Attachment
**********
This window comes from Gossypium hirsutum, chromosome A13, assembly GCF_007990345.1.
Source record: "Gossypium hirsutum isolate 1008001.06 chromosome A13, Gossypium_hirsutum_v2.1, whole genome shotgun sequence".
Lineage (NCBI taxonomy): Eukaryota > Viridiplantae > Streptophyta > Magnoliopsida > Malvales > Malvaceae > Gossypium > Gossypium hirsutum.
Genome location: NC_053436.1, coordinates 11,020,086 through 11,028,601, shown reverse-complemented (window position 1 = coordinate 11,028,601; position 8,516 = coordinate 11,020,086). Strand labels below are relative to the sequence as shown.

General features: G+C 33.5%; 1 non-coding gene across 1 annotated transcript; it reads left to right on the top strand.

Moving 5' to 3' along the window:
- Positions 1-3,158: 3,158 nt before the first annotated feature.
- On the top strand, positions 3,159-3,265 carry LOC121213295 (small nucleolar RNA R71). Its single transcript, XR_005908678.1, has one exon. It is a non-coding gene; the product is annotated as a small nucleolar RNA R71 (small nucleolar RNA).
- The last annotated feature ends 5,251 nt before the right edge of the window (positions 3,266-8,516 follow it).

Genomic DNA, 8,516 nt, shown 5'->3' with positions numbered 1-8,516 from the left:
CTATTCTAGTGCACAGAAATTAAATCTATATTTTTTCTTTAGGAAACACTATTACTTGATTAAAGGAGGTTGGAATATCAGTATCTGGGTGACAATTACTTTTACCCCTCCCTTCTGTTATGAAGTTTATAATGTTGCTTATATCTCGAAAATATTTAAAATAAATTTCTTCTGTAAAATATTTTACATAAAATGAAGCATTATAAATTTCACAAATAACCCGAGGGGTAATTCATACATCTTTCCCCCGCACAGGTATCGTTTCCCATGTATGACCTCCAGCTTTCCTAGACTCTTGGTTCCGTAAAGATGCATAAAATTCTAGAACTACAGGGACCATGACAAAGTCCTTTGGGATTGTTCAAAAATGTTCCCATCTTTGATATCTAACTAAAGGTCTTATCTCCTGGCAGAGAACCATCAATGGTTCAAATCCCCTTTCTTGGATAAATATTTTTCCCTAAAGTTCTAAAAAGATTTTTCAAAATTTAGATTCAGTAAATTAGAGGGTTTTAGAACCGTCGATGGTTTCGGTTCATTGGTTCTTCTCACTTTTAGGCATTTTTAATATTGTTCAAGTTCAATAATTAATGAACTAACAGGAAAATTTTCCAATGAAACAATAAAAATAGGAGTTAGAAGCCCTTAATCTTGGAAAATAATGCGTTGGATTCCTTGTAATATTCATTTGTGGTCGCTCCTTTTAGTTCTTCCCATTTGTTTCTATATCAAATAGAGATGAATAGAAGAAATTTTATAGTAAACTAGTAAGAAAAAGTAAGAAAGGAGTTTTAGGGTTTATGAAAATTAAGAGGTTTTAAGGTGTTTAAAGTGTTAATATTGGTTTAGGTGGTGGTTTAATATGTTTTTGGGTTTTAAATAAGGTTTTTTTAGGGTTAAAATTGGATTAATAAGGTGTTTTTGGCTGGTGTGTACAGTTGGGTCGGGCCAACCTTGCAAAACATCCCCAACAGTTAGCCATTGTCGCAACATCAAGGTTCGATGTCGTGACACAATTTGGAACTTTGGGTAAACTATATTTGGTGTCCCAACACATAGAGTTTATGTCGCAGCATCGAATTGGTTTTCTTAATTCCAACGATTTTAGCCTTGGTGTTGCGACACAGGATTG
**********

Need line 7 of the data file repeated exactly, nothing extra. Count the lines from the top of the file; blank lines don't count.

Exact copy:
- Positions 1-3,158: 3,158 nt before the first annotated feature.